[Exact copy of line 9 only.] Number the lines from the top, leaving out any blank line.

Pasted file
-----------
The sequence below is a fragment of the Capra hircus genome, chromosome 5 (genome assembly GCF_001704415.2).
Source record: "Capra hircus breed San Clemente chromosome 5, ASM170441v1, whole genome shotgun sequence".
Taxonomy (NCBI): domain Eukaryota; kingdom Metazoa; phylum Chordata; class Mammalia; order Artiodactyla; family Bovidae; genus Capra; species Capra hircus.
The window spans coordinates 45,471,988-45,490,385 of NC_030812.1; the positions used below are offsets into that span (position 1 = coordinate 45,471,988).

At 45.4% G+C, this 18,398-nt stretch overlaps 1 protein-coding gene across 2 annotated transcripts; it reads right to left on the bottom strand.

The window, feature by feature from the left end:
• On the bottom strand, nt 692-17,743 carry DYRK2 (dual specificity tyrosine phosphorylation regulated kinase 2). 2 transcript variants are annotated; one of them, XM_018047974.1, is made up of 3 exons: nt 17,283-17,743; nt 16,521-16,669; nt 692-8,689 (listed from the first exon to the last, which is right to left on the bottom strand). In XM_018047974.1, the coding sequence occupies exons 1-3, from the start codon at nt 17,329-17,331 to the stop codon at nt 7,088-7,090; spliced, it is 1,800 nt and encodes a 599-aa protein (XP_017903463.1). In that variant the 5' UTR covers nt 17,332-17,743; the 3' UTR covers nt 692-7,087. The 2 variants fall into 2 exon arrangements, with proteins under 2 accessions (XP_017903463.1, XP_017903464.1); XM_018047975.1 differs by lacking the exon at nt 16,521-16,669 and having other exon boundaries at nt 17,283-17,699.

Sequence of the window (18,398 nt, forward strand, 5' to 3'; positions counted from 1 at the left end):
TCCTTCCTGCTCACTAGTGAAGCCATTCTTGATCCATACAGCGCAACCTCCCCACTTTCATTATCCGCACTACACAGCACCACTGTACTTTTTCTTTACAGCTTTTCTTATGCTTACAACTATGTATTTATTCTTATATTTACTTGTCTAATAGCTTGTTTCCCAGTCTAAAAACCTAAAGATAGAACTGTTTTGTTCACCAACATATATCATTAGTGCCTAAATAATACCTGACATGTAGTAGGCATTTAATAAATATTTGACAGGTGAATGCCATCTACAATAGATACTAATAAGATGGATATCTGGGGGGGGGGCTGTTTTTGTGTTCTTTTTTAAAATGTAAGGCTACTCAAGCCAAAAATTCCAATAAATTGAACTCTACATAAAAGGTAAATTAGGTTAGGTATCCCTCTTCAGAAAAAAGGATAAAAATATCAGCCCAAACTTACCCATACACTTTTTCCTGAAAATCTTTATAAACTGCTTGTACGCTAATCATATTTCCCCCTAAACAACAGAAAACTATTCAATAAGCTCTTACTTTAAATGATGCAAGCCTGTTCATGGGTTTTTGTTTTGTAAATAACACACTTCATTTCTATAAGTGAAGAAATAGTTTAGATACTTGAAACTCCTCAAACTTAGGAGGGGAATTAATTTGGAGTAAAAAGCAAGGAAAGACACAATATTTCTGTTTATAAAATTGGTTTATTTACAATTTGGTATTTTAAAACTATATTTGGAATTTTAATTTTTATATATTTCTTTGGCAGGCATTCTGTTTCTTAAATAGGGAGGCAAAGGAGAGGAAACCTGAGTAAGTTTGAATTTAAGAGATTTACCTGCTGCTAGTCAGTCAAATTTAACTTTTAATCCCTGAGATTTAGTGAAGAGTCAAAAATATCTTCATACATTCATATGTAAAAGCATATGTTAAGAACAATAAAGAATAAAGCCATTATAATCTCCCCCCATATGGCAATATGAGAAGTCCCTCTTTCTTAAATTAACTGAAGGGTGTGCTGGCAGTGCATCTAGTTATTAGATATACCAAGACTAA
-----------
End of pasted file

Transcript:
TCCTTCCTGCTCACTAGTGAAGCCATTCTTGATCCATACAGCGCAACCTCCCCACTTTCATTATCCGCACTACACAGCACCACTGTACTTTTTCTTTACAGCTTTTCTTATGCTTACAACTATGTATTTATTCTTATATTTACTTGTCTAATAGCTTGTTTCCCAGTCTAAAAACCTAAAGATAGAACTGTTTTGTTCACCAACATATATCATTAGTGCCTAAATAATACCTGACATGTAGTAGGCATTTAATAAATATTTGACAGGTGAATGCCATCTACAATAGATACTAATAAGATGGATATCTGGGGGGGGGGCTGTTTTTGTGTTCTTTTTTAAAATGTAAGGCTACTCAAGCCAAAAATTCCAATAAATTGAACTCTACATAAAAGGTAAATTAGGTTAGGTATCCCTCTTCAGAAAAAAGGATAAAAATATCAGCCCAAACTTACCCATACACTTTTTCCTGAAAATCTTTATAAACTGCTTGTACGCTAATCATATTTCCCCCTAAACAACAGAAAACTATTCAATAAGCTCTTACTTTAAATGATGCAAGCCTGTTCATGGGTTTTTGTTTTGTAAATAACACACTTCATTTCTATAAGTGAAGAAATAGTTTAGATACTTGAAACTCCTCAAACTTAGGAGGGGAATTAATTTGGAGTAAAAAGCAAGGAAAGACACAATATTTCTGTTTATAAAATTGGTTTATTTACAATTTGGTATTTTAAAACTATATTTGGAATTTTAATTTTTATATATTTCTTTGGCAGGCATTCTGTTTCTTAAATAGGGAGGCAAAGGAGAGGAAACCTGAGTAAGTTTGAATTTAAGAGATTTACCTGCTGCTAGTCAGTCAAATTTAACTTTTAATCCCTGAGATTTAGTGAAGAGTCAAAAATATCTTCATACATTCATATGTAAAAGCATATGTTAAGAACAATAAAGAATAAAGCCATTATAATCTCCCCCCATATGGCAATATGAGAAGTCCCTCTTTCTTAAATTAACTGAAGGGTGTGCTGGCAGTGCATCTAGTTATTAGATATACCAAGACTAA